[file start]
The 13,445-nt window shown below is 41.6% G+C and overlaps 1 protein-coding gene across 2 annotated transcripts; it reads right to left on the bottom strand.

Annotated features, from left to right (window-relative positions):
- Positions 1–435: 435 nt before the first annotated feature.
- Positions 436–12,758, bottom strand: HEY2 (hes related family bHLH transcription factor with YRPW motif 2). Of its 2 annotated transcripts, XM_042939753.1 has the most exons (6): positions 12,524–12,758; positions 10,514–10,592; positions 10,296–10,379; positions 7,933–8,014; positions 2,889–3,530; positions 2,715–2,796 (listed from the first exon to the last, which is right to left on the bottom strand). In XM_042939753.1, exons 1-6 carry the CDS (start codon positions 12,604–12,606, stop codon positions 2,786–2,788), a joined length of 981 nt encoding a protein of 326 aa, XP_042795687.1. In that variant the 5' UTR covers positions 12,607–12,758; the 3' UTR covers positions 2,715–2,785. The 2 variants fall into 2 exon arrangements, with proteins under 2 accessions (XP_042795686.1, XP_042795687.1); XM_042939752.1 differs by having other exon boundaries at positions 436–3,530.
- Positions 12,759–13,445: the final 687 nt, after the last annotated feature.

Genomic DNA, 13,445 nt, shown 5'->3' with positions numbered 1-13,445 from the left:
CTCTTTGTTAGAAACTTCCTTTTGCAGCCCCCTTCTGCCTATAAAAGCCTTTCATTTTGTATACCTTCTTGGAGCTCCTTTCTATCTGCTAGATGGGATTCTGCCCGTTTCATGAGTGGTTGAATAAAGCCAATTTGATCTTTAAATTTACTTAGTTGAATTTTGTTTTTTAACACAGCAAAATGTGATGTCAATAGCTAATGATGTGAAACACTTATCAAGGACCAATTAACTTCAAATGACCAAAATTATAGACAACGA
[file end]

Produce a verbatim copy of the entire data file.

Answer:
The 13,445-nt window shown below is 41.6% G+C and overlaps 1 protein-coding gene across 2 annotated transcripts; it reads right to left on the bottom strand.

Annotated features, from left to right (window-relative positions):
- Positions 1–435: 435 nt before the first annotated feature.
- Positions 436–12,758, bottom strand: HEY2 (hes related family bHLH transcription factor with YRPW motif 2). Of its 2 annotated transcripts, XM_042939753.1 has the most exons (6): positions 12,524–12,758; positions 10,514–10,592; positions 10,296–10,379; positions 7,933–8,014; positions 2,889–3,530; positions 2,715–2,796 (listed from the first exon to the last, which is right to left on the bottom strand). In XM_042939753.1, exons 1-6 carry the CDS (start codon positions 12,604–12,606, stop codon positions 2,786–2,788), a joined length of 981 nt encoding a protein of 326 aa, XP_042795687.1. In that variant the 5' UTR covers positions 12,607–12,758; the 3' UTR covers positions 2,715–2,785. The 2 variants fall into 2 exon arrangements, with proteins under 2 accessions (XP_042795686.1, XP_042795687.1); XM_042939752.1 differs by having other exon boundaries at positions 436–3,530.
- Positions 12,759–13,445: the final 687 nt, after the last annotated feature.

Genomic DNA, 13,445 nt, shown 5'->3' with positions numbered 1-13,445 from the left:
CTCTTTGTTAGAAACTTCCTTTTGCAGCCCCCTTCTGCCTATAAAAGCCTTTCATTTTGTATACCTTCTTGGAGCTCCTTTCTATCTGCTAGATGGGATTCTGCCCGTTTCATGAGTGGTTGAATAAAGCCAATTTGATCTTTAAATTTACTTAGTTGAATTTTGTTTTTTAACACAGCAAAATGTGATGTCAATAGCTAATGATGTGAAACACTTATCAAGGACCAATTAACTTCAAATGACCAAAATTATAGACAACGA